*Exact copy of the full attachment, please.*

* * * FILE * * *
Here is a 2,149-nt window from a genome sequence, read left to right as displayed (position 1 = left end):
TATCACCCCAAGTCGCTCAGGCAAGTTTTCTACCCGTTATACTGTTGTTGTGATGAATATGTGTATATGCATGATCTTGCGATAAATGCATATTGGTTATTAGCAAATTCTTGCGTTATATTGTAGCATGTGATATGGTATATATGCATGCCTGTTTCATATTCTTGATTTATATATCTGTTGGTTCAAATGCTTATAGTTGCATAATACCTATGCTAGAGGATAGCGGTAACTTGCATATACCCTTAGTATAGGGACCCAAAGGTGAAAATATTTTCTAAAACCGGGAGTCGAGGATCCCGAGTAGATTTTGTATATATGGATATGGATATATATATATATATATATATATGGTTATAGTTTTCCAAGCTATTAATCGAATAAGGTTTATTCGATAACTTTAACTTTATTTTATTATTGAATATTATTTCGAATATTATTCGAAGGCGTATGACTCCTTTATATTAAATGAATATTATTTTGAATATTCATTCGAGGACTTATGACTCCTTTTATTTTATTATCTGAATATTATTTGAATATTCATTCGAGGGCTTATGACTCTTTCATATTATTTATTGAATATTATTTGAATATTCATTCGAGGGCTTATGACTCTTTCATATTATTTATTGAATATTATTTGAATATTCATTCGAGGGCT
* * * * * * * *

Here is a 2,149-nt window from a genome sequence, read left to right as displayed (position 1 = left end):
TATCACCCCAAGTCGCTCAGGCAAGTTTTCTACCCGTTATACTGTTGTTGTGATGAATATGTGTATATGCATGATCTTGCGATAAATGCATATTGGTTATTAGCAAATTCTTGCGTTATATTGTAGCATGTGATATGGTATATATGCATGCCTGTTTCATATTCTTGATTTATATATCTGTTGGTTCAAATGCTTATAGTTGCATAATACCTATGCTAGAGGATAGCGGTAACTTGCATATACCCTTAGTATAGGGACCCAAAGGTGAAAATATTTTCTAAAACCGGGAGTCGAGGATCCCGAGTAGATTTTGTATATATGGATATGGATATATATATATATATATATATATGGTTATAGTTTTCCAAGCTATTAATCGAATAAGGTTTATTCGATAACTTTAACTTTATTTTATTATTGAATATTATTTCGAATATTATTCGAAGGCGTATGACTCCTTTATATTAAATGAATATTATTTTGAATATTCATTCGAGGACTTATGACTCCTTTTATTTTATTATCTGAATATTATTTGAATATTCATTCGAGGGCTTATGACTCTTTCATATTATTTATTGAATATTATTTGAATATTCATTCGAGGGCTTATGACTCTTTCATATTATTTATTGAATATTATTTGAATATTCATTCGAGGGCT